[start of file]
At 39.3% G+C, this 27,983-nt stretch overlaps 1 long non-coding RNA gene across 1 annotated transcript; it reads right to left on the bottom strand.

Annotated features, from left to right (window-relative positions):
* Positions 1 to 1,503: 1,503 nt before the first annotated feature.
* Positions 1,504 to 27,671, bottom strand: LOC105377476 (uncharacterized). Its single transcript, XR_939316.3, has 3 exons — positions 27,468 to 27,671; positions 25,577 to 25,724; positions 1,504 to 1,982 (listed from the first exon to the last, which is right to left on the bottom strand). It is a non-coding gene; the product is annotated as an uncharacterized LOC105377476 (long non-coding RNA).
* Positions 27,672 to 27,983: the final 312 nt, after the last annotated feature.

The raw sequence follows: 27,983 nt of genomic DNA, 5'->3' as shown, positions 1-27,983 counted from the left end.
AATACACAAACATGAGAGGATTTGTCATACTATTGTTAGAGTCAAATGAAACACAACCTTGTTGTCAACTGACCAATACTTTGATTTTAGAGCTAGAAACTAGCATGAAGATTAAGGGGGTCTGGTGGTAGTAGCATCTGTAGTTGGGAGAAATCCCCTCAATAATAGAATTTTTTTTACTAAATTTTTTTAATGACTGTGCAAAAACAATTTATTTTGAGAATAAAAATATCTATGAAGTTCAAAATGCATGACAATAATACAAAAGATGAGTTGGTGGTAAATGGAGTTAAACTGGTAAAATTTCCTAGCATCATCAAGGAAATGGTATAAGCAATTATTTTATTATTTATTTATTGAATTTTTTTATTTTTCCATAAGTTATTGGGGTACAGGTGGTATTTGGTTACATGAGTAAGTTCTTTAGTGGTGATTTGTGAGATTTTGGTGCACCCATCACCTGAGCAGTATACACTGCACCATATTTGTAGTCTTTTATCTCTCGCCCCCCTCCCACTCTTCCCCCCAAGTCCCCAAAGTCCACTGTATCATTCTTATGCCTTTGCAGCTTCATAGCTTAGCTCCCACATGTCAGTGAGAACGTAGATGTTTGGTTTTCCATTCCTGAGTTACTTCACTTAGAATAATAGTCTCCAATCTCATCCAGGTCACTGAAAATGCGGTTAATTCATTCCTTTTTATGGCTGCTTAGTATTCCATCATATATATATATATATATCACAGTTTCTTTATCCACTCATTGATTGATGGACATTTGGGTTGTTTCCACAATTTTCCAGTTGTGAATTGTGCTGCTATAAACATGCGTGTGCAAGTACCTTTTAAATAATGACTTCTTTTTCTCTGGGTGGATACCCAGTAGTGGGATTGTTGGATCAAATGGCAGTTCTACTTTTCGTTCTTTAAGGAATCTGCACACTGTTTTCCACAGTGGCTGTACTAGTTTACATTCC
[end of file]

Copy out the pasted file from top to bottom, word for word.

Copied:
At 39.3% G+C, this 27,983-nt stretch overlaps 1 long non-coding RNA gene across 1 annotated transcript; it reads right to left on the bottom strand.

Annotated features, from left to right (window-relative positions):
* Positions 1 to 1,503: 1,503 nt before the first annotated feature.
* Positions 1,504 to 27,671, bottom strand: LOC105377476 (uncharacterized). Its single transcript, XR_939316.3, has 3 exons — positions 27,468 to 27,671; positions 25,577 to 25,724; positions 1,504 to 1,982 (listed from the first exon to the last, which is right to left on the bottom strand). It is a non-coding gene; the product is annotated as an uncharacterized LOC105377476 (long non-coding RNA).
* Positions 27,672 to 27,983: the final 312 nt, after the last annotated feature.

The raw sequence follows: 27,983 nt of genomic DNA, 5'->3' as shown, positions 1-27,983 counted from the left end.
AATACACAAACATGAGAGGATTTGTCATACTATTGTTAGAGTCAAATGAAACACAACCTTGTTGTCAACTGACCAATACTTTGATTTTAGAGCTAGAAACTAGCATGAAGATTAAGGGGGTCTGGTGGTAGTAGCATCTGTAGTTGGGAGAAATCCCCTCAATAATAGAATTTTTTTTACTAAATTTTTTTAATGACTGTGCAAAAACAATTTATTTTGAGAATAAAAATATCTATGAAGTTCAAAATGCATGACAATAATACAAAAGATGAGTTGGTGGTAAATGGAGTTAAACTGGTAAAATTTCCTAGCATCATCAAGGAAATGGTATAAGCAATTATTTTATTATTTATTTATTGAATTTTTTTATTTTTCCATAAGTTATTGGGGTACAGGTGGTATTTGGTTACATGAGTAAGTTCTTTAGTGGTGATTTGTGAGATTTTGGTGCACCCATCACCTGAGCAGTATACACTGCACCATATTTGTAGTCTTTTATCTCTCGCCCCCCTCCCACTCTTCCCCCCAAGTCCCCAAAGTCCACTGTATCATTCTTATGCCTTTGCAGCTTCATAGCTTAGCTCCCACATGTCAGTGAGAACGTAGATGTTTGGTTTTCCATTCCTGAGTTACTTCACTTAGAATAATAGTCTCCAATCTCATCCAGGTCACTGAAAATGCGGTTAATTCATTCCTTTTTATGGCTGCTTAGTATTCCATCATATATATATATATATATCACAGTTTCTTTATCCACTCATTGATTGATGGACATTTGGGTTGTTTCCACAATTTTCCAGTTGTGAATTGTGCTGCTATAAACATGCGTGTGCAAGTACCTTTTAAATAATGACTTCTTTTTCTCTGGGTGGATACCCAGTAGTGGGATTGTTGGATCAAATGGCAGTTCTACTTTTCGTTCTTTAAGGAATCTGCACACTGTTTTCCACAGTGGCTGTACTAGTTTACATTCC